Allen taking his shot at being the decoy
PHILADELPHIA - Ray Allen’s reputation has caught up with him. The 76ers paid special attention to Allen in Game 3 of the Eastern Conference semifinals, limiting him to one field goal attempt - a first-half layup.
“I think about what I’ve been able to do in this league over the course of my career,’’ Allen said before Game 4 Friday night. “To be able to be regarded as one of the greatest shooters of all time, now it’s at a point where it hurts me because no one wants me to take a shot. I appreciate that respect from opponents, players, coaches - fans always wonder how I got open.’’
Allen became a glorified - and effective - decoy as the Celtics won, 107-91, Wednesday night.
“To be able to use that in a game, in a playoff situation, is a huge weapon,’’ Allen said. “I’m always ready to take the shot and make the shot. But I know being out there does change the complexity of how teams play defense. It helps with cutting, pick-and-roll coverages. There’s a lot of things we have to do to help this team win.
“It can be frustrating because you want to get in and you want to get involved. But the ultimate objective here is for us to win games and move on.’’
Coach Doc Rivers said he tried to recruit Reggie Miller to perform a similar role.
“Ray Allen on the floor means somebody’s open,’’ Rivers said. “I kid with Reggie Miller that we can you use on the floor - today.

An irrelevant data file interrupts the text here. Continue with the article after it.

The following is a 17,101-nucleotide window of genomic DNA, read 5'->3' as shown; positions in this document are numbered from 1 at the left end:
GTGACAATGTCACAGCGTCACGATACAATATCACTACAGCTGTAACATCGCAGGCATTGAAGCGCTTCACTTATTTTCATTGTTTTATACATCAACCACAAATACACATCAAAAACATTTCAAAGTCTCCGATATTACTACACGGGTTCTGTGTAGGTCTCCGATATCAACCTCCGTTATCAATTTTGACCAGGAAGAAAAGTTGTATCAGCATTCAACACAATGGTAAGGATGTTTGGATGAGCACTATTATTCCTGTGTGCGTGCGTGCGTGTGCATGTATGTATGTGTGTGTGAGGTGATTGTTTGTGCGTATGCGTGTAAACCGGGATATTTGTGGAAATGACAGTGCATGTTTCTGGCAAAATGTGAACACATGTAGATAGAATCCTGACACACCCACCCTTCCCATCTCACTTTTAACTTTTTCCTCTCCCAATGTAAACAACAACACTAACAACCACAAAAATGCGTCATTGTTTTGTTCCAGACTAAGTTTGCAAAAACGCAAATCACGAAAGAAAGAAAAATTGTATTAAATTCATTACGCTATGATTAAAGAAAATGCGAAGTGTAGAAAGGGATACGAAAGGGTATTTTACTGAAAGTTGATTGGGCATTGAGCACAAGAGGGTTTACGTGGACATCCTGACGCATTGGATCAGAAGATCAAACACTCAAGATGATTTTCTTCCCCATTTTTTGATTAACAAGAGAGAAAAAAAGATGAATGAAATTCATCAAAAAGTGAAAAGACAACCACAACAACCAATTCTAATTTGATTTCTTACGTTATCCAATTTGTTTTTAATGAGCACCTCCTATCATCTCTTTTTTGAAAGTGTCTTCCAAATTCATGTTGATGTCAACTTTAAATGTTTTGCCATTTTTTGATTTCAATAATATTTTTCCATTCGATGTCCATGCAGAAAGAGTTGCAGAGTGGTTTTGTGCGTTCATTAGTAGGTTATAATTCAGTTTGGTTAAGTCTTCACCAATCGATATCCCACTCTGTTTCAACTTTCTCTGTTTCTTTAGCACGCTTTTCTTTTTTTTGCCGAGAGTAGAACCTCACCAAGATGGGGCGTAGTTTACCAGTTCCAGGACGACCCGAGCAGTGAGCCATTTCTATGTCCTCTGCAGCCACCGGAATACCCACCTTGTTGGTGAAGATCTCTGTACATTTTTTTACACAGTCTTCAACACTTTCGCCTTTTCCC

“Ray stands in the corner, someone is going to stand next to him. That allows us to drive to his side. That’s what we did a lot [in Game 3] because no one’s going to help.’’
Said Allen, “I don’t have to change anything that happened from last game. The way they guarded me, us as a team - the final score was the result we were all hoping for.’’
Allen has had only one other game in which he attempted just one field goal, as a Seattle SuperSonic in a game against Orlando in 2006, when he and current teammate Keyon Dooling were ejected following a second-quarter tussle.
“We’ve got to make sure nobody gets in a scuffle with him, so he doesn’t just shoot one shot,’’ Dooling said.
Dooling has become a leader among the second unit, according to Rivers.
“It’s key, amazing,’’ Rivers said. “The best bench I think we’ve ever had was in ’08, with [Brian Scalabrine] and [James] Posey. You need your bench to have great spirit, to come in and play a role. And you also need them to tell the starters the truth. And [Dooling] lays it on them. We had that then and now, if the starters aren’t playing well, they’re going to hear it from Keyon.
“And they accept it, which is important. I think his play has allowed him to talk more. When you defend the way he’s defending you can pretty much say what you want.’’
Said Dooling, “I want the best for them. A lot of times I’m echoing the messages the coaches are giving them and a lot of the time I can give it to them in a way maybe they accept it more. Doc’s such a competent coach. You see something you can tell him and he’ll listen to you. A lot of times he may not do what you say, but it’s a very comfortable situation.’’
Rivers gave the team Thursday off, but he said the veterans worked out.
“When we don’t practice, guys still work on their games,’’ Rivers said.
“Kevin [Garnett] was over here shooting. Especially the veterans, more than the young guys, understand what they need to do to keep in rhythm. Young guys don’t understand what gets them in rhythm.
“Ray is running somewhere, on the street, he’s on a bike. Paul [Pierce] was on the treadmill at the hotel. Kevin is a creature of habit, he reminds me of Patrick Ewing. Days off were bad for him even though he needed them, because of rhythm.’’
Frank Dell’Apa can be reached at firstname.lastname@example.org.